Wireless is Different

Posted by: Joan Marsh on August 13, 2010 at 2:23 pm

It’s now day four of the aftermath of the Verizon-Google net neutrality announcement and the number of voices weighing in on the matter continues to grow.  Monday’s news fanned what was already a passionate discussion.  And it also brought into focus a critical aspect of the net neutrality debate – the treatment of wireless networks in any net neutrality regime.

There is much misinformation out there about this issue, as well as a genuine lack of understanding about the limits technology and physics impose on wireless networks.  It was therefore a pleasant surprise to read Fortune’s take on the matter.

The article’s opening line sums it up: “Unrestricted access rules for wireless networks would hurt users more than help them. They just don’t realize it.”  We’ve been making this point for several months now but we can’t emphasize it enough:  wireless is simply different.

Wireless broadband is an extraordinary technology and has led to countless innovative (and really cool) mobile services.  It has completely altered how we communicate, play, consume news and information and watch videos. It plays an enormous role in our daily lives, and it will continue to do so at an ever-increasing pace.  But we have huge challenges ahead, defined by the ever-constant struggle between capacity and demand.  

Data traffic on wireless networks continues to explode.  And this is not only being driven by the ever-increasing use of smartphones.  The per unit sales of wirelessly enabled portable devices (think netbooks, E-books, E-tablets and navigation devices) is expected to grow from approximately 6M in 2008 to 86M in 2014.  It’s not surprising that mobile broadband data traffic is on a similar trajectory.  The 90,000 terabytes of traffic per month that was carried on wireless networks in 2009 will mushroom to 3,600,000 TBs/month by 2014.

Pitted against this insatiable demand are wireless networks of finite and shared resources.  Wireless networks simply cannot provide the same amount of capacity as wireline networks (i.e., DSL and cable).  Fiber is to a wireline network what spectrum is to a wireless network, and as a transmission medium, the two simply do not compare.  The theoretical top speed of a LTE carrier is 100 Mbps.  By contrast, theoretical transmission speeds on fiber can reach as high as 25,000,000 Mbps.  The 5 extra zeros tell the story.

We are constantly striving to increase the efficiency of our spectrum resources, but the amount of available spectrum in any given market is finite.  And while we regularly split cell sectors and add additional cell towers, there are very real limits placed on cell site construction by zoning and local approval boards.

So what’s the solution?  There’s no silver bullet, but AT&T is doing its part by:

  • Accelerating network efficiencies thru billions of dollars of network upgrades, including HSPA+ and 4G LTE deployments;
  • Capitalizing on complementary network infrastructure, like WiFi and microcells; and
  • Deploying more cell sites and adding capacity to backhaul facilities.

Policymakers can help by reallocating more spectrum for CMRS use and, even more importantly, by protecting wireless broadband networks from onerous new net neutrality regulations.  The latter is vital to the continued growth of the industry.  In order to provide consumers with the high quality wireless broadband services that they demand, wireless carriers must to be able to dynamically manage traffic and operate their networks in an environment free from burdensome, arbitrary and unnecessary regulations.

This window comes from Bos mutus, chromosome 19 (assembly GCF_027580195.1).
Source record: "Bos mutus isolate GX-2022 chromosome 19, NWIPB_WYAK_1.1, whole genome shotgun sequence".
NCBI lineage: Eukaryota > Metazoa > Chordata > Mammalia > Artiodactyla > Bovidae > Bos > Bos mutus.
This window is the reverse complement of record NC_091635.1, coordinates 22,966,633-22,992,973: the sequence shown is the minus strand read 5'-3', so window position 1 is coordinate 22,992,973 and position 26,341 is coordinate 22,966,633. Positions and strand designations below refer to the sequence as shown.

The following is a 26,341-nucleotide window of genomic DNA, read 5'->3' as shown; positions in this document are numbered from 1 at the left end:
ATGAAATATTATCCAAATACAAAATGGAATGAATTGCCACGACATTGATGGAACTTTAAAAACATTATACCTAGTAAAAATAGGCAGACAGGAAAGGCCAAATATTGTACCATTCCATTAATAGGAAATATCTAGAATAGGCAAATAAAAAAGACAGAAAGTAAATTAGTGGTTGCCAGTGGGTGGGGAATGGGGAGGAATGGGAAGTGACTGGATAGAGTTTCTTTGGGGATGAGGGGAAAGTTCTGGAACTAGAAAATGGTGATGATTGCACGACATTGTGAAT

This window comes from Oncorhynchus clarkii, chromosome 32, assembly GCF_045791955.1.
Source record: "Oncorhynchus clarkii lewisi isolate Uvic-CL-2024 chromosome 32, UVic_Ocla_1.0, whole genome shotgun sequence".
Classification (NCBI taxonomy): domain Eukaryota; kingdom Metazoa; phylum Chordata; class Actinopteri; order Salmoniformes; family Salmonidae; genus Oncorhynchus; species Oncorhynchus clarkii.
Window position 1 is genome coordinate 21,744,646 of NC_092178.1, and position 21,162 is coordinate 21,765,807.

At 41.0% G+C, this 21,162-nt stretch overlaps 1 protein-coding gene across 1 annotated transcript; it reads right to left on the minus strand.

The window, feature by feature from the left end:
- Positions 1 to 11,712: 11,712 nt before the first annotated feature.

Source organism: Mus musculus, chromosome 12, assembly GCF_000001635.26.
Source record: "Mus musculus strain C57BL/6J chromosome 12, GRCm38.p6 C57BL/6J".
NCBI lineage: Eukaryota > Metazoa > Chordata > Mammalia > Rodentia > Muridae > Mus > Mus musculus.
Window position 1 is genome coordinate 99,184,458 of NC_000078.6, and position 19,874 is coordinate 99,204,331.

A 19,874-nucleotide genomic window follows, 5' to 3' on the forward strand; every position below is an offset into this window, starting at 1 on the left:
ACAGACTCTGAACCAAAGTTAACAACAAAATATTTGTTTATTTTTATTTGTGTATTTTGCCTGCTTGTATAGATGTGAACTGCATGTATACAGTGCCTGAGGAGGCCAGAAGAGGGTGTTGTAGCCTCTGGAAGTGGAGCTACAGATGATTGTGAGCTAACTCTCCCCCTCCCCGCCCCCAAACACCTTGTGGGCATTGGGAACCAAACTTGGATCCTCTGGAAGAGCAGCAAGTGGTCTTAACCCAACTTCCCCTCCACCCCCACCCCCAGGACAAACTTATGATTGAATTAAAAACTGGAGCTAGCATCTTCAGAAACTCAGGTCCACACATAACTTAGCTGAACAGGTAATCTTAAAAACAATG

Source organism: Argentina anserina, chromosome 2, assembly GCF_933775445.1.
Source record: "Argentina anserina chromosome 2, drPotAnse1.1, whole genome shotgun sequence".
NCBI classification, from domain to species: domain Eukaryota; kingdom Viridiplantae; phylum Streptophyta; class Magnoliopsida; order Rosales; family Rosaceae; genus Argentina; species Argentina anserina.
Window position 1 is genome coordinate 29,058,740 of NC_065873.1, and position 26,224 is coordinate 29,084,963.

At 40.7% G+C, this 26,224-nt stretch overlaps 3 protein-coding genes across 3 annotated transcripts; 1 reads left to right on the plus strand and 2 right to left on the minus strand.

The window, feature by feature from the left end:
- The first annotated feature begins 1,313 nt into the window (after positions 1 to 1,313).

But perhaps what might help most of all is for agreement to be reached on net neutrality so we can finally satisfy concerns and put that issue behind us.  Then we could focus all our attention on a more urgent matter struggling for oxygen right now, and that’s the National Broadband Plan.

Comments (14)

You already have tiered, metered pricing plans for data – no more all you can eat. Backhaul capacity is wireline and fiber and can always be expanded. So then why should you sacrifice net neutrality for wireless? Why should it be treated any other way? Instead, challenge yourselves to innovate further. There’s already no real competition because of contracts and subsidies and exclusive device agreements. Why don’t you show some guts and actually try and fight and survive in an open market? Don’t just talk about the “power of markets” and then say “Oh but protect our turf please, government, because it’s special and delicate”

Jayraj Jog August 14, 2010 at 11:11 am

Cry some more!

David Hamm August 14, 2010 at 1:05 pm

Great post AT&T! I’m very glad you posted this! 🙂

Wyatt August 15, 2010 at 3:06 am

Few people have an issue with the principle of paying more for a faster connection, as in the fixed line world. What we have an issue is that, whilst we pay you for fast access, you decide that the video I’m watching from a small blog site will run far slower than, say, a YouTube video. THAT’s what people have an issue with. Some clarity on this would help.

Douglas McDonald August 16, 2010 at 5:33 am

So regulate the bits themselves and don’t discriminate against Application, Device or Company. This is net neutrality!

Rob August 16, 2010 at 8:02 am